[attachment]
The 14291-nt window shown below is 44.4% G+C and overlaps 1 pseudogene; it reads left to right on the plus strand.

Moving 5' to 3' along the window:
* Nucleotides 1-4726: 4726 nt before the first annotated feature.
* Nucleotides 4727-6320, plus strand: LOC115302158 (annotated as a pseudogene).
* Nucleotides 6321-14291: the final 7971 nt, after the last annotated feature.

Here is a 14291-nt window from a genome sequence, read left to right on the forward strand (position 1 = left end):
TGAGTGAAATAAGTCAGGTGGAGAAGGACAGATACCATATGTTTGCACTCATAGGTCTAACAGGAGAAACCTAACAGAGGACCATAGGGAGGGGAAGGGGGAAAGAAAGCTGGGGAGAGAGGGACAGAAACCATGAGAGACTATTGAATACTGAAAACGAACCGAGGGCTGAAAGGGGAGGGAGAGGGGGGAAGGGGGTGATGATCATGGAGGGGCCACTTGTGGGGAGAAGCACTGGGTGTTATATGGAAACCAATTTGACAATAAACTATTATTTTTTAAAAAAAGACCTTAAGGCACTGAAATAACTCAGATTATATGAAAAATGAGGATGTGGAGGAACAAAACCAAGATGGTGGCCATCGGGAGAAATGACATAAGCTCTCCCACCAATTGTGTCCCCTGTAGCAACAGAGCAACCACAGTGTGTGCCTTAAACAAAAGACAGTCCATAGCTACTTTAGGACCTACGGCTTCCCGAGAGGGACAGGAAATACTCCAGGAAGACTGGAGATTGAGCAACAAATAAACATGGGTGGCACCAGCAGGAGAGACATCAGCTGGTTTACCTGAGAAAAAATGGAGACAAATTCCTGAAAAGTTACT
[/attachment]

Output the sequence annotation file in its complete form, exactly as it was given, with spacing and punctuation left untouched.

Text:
The 14291-nt window shown below is 44.4% G+C and overlaps 1 pseudogene; it reads left to right on the plus strand.

Moving 5' to 3' along the window:
* Nucleotides 1-4726: 4726 nt before the first annotated feature.
* Nucleotides 4727-6320, plus strand: LOC115302158 (annotated as a pseudogene).
* Nucleotides 6321-14291: the final 7971 nt, after the last annotated feature.

Here is a 14291-nt window from a genome sequence, read left to right on the forward strand (position 1 = left end):
TGAGTGAAATAAGTCAGGTGGAGAAGGACAGATACCATATGTTTGCACTCATAGGTCTAACAGGAGAAACCTAACAGAGGACCATAGGGAGGGGAAGGGGGAAAGAAAGCTGGGGAGAGAGGGACAGAAACCATGAGAGACTATTGAATACTGAAAACGAACCGAGGGCTGAAAGGGGAGGGAGAGGGGGGAAGGGGGTGATGATCATGGAGGGGCCACTTGTGGGGAGAAGCACTGGGTGTTATATGGAAACCAATTTGACAATAAACTATTATTTTTTAAAAAAAGACCTTAAGGCACTGAAATAACTCAGATTATATGAAAAATGAGGATGTGGAGGAACAAAACCAAGATGGTGGCCATCGGGAGAAATGACATAAGCTCTCCCACCAATTGTGTCCCCTGTAGCAACAGAGCAACCACAGTGTGTGCCTTAAACAAAAGACAGTCCATAGCTACTTTAGGACCTACGGCTTCCCGAGAGGGACAGGAAATACTCCAGGAAGACTGGAGATTGAGCAACAAATAAACATGGGTGGCACCAGCAGGAGAGACATCAGCTGGTTTACCTGAGAAAAAATGGAGACAAATTCCTGAAAAGTTACT